1. Thanks for the comments, Will-ha. I will look into the European and Japanese figures. My assumption is that Europe is slipping in interest like here in the U.S., but that interest in Japan remains robust. We shall see.
      Also love the fact you liked my book about BISIA & ISHAM. Please recommend it to whoever you can. 👊👍


  4. Lots of good questions Toni, and we can likely put some of the blame on NBC’s takeover of the Olympics and pushing everything as a “human interest story” as opposed to sport. Yes, media needs to build “stories” but “sports stories” (as the NFL does) as opposed to “sob stories”. Secondly, while local media is not going to be equipped to handle all the technical stuff as well as national media, the bigger issue is the talking heads. For local media that has done it repeatedly, like Houston has with their full and half, the broadcast was unwatchable because of the personalities and their talking. I’ve been a die-hard fin for almost 50 years and listening to them natter on, not know that sisson was on record pace, not even know when runners on screen were near the finish… it goes on and on. They may be a closed system of one, but they’ve telecast the race for years now, so it shouldn’t be so unwatchable.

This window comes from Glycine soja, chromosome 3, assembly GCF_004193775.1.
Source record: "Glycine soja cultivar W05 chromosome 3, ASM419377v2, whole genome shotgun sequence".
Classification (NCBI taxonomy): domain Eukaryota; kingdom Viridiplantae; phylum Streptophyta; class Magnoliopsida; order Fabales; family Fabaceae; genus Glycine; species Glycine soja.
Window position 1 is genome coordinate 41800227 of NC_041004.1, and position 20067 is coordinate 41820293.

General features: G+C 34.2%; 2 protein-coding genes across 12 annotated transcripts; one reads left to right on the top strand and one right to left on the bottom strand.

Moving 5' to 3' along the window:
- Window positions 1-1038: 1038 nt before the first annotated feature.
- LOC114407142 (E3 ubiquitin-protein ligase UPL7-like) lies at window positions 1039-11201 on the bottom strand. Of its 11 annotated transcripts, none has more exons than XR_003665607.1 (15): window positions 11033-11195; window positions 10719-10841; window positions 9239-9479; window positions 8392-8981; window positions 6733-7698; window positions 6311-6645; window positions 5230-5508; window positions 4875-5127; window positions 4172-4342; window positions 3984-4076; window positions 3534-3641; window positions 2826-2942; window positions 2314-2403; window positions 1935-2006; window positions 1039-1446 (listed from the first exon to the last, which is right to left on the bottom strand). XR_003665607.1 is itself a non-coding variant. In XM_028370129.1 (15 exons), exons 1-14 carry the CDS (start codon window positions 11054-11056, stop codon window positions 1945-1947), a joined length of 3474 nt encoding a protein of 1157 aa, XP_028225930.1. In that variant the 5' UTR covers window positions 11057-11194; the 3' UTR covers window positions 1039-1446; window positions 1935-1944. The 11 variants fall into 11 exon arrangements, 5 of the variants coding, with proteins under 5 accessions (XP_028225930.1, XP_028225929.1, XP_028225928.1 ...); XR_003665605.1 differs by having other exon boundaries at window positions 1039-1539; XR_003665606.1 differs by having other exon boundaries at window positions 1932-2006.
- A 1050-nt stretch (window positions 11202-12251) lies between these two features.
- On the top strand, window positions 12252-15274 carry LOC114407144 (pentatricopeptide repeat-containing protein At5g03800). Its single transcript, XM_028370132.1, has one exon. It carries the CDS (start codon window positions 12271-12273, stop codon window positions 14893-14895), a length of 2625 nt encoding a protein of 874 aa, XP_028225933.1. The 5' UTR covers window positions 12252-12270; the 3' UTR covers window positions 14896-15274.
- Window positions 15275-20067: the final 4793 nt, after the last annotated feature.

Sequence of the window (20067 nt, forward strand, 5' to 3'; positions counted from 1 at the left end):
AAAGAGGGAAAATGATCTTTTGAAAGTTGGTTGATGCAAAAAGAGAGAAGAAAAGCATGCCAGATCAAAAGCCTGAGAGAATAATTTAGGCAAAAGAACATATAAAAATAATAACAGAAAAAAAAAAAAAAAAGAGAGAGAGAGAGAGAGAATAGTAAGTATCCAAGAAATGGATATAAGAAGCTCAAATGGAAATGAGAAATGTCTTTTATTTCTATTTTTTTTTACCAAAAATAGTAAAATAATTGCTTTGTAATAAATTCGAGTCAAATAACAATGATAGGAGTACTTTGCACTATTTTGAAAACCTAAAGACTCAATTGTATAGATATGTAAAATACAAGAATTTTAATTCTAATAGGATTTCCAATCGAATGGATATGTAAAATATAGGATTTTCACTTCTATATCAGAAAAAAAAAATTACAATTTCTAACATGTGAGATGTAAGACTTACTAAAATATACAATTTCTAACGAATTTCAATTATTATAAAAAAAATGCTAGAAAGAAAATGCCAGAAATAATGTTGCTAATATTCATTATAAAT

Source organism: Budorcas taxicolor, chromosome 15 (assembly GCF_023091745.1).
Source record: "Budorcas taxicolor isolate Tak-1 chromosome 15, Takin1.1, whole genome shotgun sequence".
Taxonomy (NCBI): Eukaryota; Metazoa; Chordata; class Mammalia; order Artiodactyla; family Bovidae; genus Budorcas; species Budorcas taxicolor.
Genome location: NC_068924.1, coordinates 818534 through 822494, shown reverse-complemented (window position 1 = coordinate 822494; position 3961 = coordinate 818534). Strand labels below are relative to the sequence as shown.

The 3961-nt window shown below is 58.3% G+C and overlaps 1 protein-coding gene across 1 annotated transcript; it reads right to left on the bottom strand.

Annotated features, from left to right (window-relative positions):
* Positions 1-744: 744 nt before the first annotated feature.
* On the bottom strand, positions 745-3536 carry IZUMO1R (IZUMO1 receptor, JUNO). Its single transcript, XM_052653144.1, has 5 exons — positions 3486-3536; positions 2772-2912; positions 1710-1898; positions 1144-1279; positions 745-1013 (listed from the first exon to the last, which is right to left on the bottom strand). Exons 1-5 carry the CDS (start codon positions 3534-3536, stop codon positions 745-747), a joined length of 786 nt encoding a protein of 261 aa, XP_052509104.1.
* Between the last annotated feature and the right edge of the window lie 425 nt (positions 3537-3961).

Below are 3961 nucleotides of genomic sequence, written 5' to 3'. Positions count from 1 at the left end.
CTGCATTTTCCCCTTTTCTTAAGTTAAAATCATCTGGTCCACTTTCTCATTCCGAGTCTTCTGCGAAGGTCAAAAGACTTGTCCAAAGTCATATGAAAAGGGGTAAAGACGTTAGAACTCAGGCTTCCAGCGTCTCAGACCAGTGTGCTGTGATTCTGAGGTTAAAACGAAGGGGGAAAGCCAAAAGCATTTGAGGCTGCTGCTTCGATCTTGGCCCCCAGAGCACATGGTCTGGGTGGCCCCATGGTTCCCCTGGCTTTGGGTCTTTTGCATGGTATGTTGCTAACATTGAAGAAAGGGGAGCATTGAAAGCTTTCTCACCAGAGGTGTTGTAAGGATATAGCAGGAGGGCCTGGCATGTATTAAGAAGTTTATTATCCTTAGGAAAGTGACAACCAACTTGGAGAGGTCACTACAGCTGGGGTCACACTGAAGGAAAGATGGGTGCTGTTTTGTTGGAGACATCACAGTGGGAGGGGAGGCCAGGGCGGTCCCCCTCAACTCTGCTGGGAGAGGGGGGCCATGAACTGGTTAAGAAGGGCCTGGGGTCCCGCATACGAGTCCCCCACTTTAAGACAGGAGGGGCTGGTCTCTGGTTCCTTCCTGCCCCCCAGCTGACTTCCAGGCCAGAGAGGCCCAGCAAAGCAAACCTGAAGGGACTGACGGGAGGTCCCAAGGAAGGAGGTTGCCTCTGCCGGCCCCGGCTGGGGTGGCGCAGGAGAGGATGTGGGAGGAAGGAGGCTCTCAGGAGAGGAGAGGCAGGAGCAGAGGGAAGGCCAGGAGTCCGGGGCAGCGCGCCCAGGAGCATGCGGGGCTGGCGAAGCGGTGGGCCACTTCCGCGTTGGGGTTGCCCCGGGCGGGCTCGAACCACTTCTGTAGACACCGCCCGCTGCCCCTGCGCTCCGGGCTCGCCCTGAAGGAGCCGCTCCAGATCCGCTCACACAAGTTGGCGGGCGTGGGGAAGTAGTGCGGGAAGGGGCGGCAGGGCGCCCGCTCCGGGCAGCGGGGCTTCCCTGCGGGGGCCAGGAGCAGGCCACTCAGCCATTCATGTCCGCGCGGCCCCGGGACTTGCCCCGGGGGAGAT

In an age where our technology has made being able to televise a marathon in ways that were unthinkable just a generation, shockingly the 1983 NYC Marathon has better camera work, better angles and better drama than this year’s NYC marathon. We have the tools but lack the sophistication to use them from a media side.

    So, reality here, looking at LIV Golf: you have a good product? Get the package of your product down first, and then release it. Signing a deal with any of the sports networks streaming currently and putting out crap (where people can find it randomly) makes no sense if they’re just going to be turned off by the product. You need a good product first, package it well, and then sell it. At least, and I can’t believe I’m saying this, the packages that were sold to FSN or OLN 20 years were more professionally produced than much of today’s product.

    1. Charles,
      Thanks for the detailed response. I agree, local broadcasters build coverage around the event, not the race. And the talking heads, while professional, award-winning broadcasters, are not fans of the sport of running, nor conversant with its nuances. Producers do everything they can to avoid showing long stretches of running as there’s no ball and no violence, the American staples in sports. Add in the anonymity of the top athletes and the low stakes, and what are we left with? There may never be a real solution, but as long as there’s no structure to the sport, it doesn’t stand a chance. With everything so deeply rooted at the local level, there is no control of the league or a season to present to a broadcast outlet. Of course, it’s sad for those of us who love the sport. Thanks for reading and responding.